Posven is a Venezuelan venture among Hylsamex, Korea's Pohang
Iron and Steel Co. and Venezuela's CVG Ferrominera. It borrowed
$266 million from 15 banks in 1997 to build a hot briquette iron-
ore plant. Hylsamex, which owns a 5-percent stake in the plant,
guaranteed that portion of the loan.

During the third quarter, Hylsamex is expected to utilize part of
a $40-million credit line made available to it by parent company
Monterrey-based Grupo Alfa.

MAXCOM TELECOMUNICACIONES: 2Q01 Results; Turnaround Underway
Maxcom Telecomunicaciones

-- Strong installation growth at the end of the quarter

-- Turnaround has started

Maxcom Telecomunicaciones, S.A. de C.V., a facilities-based
telecommunications provider (CLEC) using a "smart build" approach
to focus on small- and medium-sized businesses and residential
customers in Mexico City and Puebla, announced Monday its
unaudited results for the second quarter of 2001.

NOTE: Maxcom commenced commercial operations on May 1, 1999;
therefore, during 2000 a comparison with 1999 was not meaningful.
Effective first quarter of the year 2001, Maxcom began comparing
its reporting periods to the same quarter of the previous year.
In some cases throughout this document references will be made to
the three-month period ended on March 31, 2001. Financial
statements are reported in period-end pesos as of June 30, 2001
and adjusted for the inter-period effect of inflation.


The new Management Team has focused particularly on enhancing and
developing a new process for improving the time to market on
construction and installation of lines, as well as implementing
churn management and customer retention programs.

During 2Q01, 10,982 new lines were installed, a 121% increase
when compared to 4,964 new lines installed during 2Q00, and 82%
more than the 6,024 lines installed on 1Q01. Line installations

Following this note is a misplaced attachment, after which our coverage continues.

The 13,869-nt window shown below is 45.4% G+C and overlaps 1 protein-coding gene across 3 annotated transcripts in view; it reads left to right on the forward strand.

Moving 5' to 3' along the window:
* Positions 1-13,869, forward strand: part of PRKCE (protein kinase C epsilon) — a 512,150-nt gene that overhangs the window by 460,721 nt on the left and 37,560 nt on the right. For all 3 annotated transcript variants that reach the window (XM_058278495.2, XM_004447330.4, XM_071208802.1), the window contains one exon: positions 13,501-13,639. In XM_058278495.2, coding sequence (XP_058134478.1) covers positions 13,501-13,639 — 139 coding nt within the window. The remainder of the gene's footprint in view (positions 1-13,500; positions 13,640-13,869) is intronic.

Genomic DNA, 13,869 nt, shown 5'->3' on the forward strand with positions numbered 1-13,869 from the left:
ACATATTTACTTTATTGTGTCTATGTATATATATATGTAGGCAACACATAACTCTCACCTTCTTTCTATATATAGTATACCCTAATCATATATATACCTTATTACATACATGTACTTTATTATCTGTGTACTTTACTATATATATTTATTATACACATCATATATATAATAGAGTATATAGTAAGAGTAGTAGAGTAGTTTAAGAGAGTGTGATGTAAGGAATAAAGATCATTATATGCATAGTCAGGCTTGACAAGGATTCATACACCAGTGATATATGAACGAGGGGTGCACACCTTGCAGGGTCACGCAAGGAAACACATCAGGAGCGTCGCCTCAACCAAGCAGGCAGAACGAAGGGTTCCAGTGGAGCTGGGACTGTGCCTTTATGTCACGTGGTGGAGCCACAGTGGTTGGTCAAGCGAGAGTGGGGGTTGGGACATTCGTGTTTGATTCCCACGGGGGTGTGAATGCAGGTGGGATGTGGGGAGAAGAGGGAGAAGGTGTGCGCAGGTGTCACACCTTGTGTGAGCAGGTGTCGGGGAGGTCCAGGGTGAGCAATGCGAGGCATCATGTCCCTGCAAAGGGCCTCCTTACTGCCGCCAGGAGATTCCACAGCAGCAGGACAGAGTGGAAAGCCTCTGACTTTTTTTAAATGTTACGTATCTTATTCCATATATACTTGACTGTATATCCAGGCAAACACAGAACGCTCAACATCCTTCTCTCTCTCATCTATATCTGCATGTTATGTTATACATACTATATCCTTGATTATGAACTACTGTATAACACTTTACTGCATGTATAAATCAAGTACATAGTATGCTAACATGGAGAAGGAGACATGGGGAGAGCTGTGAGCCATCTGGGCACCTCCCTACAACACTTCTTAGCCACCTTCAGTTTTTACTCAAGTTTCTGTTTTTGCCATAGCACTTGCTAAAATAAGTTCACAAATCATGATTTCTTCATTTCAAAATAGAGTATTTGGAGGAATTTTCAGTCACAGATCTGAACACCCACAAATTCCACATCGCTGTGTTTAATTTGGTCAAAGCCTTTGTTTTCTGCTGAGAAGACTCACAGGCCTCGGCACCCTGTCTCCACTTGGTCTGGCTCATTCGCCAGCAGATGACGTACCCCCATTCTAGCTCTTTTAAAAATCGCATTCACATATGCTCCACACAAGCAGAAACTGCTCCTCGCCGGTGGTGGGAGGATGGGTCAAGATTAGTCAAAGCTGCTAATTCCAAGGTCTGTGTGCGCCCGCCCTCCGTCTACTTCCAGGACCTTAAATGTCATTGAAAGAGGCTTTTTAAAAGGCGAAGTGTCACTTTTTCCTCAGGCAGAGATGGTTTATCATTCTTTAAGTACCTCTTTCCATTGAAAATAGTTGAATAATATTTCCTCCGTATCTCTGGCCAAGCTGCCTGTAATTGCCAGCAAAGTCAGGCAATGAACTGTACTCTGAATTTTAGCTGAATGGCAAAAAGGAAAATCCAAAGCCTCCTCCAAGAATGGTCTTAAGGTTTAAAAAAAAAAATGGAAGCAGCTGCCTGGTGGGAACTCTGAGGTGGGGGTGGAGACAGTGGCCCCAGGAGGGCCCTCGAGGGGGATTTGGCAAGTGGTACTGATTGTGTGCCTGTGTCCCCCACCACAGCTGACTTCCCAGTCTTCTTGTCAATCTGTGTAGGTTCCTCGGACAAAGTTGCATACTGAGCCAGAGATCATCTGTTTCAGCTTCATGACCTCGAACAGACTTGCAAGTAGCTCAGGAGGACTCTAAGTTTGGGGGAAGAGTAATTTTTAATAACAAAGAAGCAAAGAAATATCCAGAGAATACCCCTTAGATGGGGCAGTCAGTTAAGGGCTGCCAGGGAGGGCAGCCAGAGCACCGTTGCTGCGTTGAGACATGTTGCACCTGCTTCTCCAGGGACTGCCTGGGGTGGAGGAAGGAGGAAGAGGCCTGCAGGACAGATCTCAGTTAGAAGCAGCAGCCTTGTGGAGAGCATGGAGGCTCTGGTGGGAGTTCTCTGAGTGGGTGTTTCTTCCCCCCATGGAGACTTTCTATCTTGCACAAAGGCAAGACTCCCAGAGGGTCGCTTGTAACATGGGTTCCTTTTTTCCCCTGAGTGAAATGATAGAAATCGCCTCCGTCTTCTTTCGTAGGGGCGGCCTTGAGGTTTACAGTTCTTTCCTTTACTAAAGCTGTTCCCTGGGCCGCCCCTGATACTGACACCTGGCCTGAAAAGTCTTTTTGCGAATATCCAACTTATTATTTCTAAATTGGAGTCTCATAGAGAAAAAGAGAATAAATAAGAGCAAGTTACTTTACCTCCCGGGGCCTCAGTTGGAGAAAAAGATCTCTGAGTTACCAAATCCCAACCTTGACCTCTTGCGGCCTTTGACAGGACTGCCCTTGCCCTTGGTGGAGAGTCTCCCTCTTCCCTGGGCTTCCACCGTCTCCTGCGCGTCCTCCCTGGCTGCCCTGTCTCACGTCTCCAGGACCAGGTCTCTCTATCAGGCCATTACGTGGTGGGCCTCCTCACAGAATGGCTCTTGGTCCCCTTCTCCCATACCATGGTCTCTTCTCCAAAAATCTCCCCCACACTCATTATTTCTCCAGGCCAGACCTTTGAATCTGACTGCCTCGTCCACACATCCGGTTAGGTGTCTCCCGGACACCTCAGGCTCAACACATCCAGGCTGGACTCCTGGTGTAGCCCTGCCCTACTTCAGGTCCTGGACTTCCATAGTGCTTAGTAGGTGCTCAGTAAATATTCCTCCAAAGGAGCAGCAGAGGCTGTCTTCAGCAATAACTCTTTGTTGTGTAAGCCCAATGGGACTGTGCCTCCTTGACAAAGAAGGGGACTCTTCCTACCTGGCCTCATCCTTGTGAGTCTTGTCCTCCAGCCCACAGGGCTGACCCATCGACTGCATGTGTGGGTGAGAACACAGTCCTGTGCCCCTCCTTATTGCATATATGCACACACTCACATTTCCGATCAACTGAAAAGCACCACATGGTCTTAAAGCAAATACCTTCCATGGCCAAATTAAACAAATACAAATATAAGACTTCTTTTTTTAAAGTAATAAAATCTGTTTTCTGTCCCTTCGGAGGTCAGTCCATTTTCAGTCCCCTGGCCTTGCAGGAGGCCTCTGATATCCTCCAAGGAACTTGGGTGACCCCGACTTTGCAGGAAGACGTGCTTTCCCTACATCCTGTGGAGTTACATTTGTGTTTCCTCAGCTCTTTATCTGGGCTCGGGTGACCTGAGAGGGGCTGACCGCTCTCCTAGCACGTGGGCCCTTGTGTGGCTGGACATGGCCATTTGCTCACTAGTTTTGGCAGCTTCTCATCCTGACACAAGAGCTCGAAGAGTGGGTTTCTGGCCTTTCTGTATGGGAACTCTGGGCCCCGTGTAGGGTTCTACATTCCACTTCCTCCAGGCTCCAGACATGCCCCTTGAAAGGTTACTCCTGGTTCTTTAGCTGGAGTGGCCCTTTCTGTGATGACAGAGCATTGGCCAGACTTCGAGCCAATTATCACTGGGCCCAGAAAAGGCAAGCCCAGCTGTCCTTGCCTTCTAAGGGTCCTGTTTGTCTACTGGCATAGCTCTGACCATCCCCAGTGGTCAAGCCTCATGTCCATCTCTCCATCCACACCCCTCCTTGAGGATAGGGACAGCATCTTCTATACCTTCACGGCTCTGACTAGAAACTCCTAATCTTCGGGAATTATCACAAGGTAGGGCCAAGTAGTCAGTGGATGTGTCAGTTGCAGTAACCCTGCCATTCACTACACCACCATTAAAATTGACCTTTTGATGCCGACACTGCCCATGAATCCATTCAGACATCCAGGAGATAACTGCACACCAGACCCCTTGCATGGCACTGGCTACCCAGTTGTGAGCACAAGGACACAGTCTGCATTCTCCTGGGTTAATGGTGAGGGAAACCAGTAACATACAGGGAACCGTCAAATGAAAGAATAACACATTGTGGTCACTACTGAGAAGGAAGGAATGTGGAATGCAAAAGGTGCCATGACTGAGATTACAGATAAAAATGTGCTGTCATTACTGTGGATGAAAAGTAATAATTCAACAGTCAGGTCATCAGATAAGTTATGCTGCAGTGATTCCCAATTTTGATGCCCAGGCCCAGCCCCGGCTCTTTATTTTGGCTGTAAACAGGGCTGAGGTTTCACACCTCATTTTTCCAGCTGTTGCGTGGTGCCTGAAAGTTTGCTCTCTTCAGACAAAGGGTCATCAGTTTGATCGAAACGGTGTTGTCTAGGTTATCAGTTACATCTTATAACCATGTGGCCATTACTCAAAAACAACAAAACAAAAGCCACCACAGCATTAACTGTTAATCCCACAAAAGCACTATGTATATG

particularly showed a positive trend during the month of June
2001, when for the first time in Maxcom's history almost 6,000
lines were installed in a single month.

During 2Q01, 6,129 lines were disconnected, of which 37% were
forced by Maxcom and the remaining 63% were unforced
disconnections. June 2001 trends also showed encouraging results,
there were only 622 unforced disconnections in the month, which
represents a churn rate of approximately 2%.

Backlog as of June 30, 2001 was 4,074 lines, as compared to
13,512 lines as of June 30, 2000, and 8,917 lines as of March 31,
2001. Special attention was taken to ensure that today's backlog
only includes actual installable lines. At the closing of the
quarter, the aging was 77% below 30 days and 90% below 60 days.

Existing clusters have additional capacity of 17,000 installable
lines, which are integrated by reserve lines for potential
maintenance and previous disconnected lines. A special sales
commissions program was put in place to accelerate the sale of
these lines and is expected to be sold and installed in the next
6 months.

The net number of lines at the end of 2Q01 increased 27% to
33,205 from 26,071 lines at the end of 2Q00, and 17% from 28,352
lines registered at the end of 1Q01. The strong growth in
residential lines was still based on the inertia cluster
construction in residential areas. Presently, the company's new
strategy is focused on constructing business clusters and
business single sites to achieve the desired 40 to 50% business
lines mix by year-end.

Residential lines participation was also distorted by a heavy
concentration of such lines in the Puebla region, representing
76% of the total, as opposed to Mexico City where they
represented 34%.


Total customers grew 442% to 18,653 in 2Q01, from 3,442 in 2Q00,
and 41% from 13,208 reported at the end of 1Q01, reflecting the
Company's continued effort to strengthen and diversify its
customer base.

Maxcom's intentional focus on disconnecting unprofitable and high
volume customers was a factor that contributed to the decrease of